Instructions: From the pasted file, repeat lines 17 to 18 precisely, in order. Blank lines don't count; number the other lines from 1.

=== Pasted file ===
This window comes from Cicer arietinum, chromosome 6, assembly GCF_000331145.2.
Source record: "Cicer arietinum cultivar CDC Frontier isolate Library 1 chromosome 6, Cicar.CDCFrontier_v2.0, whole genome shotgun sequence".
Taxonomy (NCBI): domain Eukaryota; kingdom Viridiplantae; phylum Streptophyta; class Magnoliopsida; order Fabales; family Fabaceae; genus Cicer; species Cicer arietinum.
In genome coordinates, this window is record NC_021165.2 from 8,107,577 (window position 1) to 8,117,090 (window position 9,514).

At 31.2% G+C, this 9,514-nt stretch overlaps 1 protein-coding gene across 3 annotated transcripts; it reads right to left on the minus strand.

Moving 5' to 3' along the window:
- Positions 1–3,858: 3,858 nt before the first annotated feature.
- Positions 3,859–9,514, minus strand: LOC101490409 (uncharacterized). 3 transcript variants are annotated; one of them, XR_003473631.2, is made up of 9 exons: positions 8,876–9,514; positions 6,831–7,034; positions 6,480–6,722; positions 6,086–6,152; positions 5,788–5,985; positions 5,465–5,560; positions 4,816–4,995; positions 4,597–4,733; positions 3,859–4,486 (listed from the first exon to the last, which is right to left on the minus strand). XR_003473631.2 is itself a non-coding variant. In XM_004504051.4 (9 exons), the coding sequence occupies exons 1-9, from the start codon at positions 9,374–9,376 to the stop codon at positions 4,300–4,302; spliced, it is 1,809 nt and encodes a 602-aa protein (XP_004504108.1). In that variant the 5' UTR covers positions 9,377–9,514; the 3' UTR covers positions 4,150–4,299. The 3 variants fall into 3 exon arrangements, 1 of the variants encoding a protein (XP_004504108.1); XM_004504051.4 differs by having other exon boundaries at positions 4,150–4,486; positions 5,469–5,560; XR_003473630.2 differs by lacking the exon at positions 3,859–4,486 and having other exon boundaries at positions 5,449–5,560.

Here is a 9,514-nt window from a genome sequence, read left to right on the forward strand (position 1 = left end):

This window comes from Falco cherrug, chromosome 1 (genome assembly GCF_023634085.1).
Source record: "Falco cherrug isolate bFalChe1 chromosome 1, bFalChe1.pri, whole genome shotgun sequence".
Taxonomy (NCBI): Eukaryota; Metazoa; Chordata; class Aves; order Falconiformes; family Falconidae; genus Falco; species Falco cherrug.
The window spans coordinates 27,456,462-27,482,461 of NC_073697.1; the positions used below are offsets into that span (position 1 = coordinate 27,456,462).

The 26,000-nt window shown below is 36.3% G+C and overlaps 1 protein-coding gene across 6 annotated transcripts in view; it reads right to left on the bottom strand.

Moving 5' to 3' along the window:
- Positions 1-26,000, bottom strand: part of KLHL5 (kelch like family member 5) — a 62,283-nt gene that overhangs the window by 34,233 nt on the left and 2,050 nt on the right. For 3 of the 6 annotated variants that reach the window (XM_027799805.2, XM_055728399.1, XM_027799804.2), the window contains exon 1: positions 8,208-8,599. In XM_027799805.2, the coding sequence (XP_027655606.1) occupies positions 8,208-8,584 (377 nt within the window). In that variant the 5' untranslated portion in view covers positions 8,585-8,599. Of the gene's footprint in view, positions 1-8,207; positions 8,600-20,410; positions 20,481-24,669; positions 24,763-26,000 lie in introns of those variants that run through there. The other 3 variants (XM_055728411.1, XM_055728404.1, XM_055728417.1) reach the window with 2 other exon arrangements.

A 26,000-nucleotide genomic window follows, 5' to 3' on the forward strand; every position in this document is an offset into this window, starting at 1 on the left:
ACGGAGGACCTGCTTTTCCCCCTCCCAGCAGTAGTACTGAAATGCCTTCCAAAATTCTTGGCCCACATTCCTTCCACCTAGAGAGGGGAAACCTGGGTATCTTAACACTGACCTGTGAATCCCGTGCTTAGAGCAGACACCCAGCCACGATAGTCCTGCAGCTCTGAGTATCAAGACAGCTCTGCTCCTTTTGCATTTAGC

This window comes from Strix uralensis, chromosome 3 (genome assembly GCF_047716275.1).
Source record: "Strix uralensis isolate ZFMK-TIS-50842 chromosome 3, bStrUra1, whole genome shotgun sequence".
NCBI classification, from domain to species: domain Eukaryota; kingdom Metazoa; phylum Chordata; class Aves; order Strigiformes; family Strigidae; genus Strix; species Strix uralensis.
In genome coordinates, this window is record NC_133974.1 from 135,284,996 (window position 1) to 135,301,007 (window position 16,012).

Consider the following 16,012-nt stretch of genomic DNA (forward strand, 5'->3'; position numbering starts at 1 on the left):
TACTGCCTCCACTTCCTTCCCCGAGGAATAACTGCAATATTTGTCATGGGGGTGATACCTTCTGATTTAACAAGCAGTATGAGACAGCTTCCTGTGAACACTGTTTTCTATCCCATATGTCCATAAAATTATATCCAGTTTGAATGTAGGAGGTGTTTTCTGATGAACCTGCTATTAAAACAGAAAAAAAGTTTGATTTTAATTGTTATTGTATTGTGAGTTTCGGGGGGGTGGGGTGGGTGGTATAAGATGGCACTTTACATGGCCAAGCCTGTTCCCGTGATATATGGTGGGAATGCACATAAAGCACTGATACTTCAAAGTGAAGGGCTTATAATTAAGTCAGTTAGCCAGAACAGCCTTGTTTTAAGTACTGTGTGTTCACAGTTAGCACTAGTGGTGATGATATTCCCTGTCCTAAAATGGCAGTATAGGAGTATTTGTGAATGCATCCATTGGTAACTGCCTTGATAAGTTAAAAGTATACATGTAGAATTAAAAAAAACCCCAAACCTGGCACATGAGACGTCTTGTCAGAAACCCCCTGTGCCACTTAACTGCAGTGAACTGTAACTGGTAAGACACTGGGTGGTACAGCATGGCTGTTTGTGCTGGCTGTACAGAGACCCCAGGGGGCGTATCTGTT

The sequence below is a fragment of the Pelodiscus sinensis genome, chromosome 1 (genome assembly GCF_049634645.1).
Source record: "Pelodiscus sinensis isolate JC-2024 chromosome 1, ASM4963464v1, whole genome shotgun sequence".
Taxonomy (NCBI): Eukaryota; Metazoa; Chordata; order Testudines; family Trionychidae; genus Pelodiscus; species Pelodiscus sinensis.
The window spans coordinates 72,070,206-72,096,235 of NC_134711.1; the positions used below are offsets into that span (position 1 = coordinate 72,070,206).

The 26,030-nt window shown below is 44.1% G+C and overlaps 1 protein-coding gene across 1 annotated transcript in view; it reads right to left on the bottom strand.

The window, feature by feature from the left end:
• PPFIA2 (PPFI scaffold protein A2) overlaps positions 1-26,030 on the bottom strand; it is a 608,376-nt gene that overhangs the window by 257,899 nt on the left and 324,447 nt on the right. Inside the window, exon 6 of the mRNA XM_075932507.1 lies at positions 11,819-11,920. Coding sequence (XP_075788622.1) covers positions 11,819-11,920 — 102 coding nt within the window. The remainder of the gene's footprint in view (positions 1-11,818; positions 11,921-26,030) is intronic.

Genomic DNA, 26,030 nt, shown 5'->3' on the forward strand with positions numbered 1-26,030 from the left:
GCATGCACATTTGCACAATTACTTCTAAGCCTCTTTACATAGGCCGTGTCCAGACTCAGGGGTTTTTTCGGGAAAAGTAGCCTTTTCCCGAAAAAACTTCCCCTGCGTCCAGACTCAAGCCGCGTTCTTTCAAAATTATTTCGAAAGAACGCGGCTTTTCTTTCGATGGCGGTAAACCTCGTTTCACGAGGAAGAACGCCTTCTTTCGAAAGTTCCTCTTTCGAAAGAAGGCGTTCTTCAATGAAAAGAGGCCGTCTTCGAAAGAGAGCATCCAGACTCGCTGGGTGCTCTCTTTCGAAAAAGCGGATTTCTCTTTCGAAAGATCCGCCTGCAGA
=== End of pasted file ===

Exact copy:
A 26,000-nucleotide genomic window follows, 5' to 3' on the forward strand; every position in this document is an offset into this window, starting at 1 on the left:
ACGGAGGACCTGCTTTTCCCCCTCCCAGCAGTAGTACTGAAATGCCTTCCAAAATTCTTGGCCCACATTCCTTCCACCTAGAGAGGGGAAACCTGGGTATCTTAACACTGACCTGTGAATCCCGTGCTTAGAGCAGACACCCAGCCACGATAGTCCTGCAGCTCTGAGTATCAAGACAGCTCTGCTCCTTTTGCATTTAGC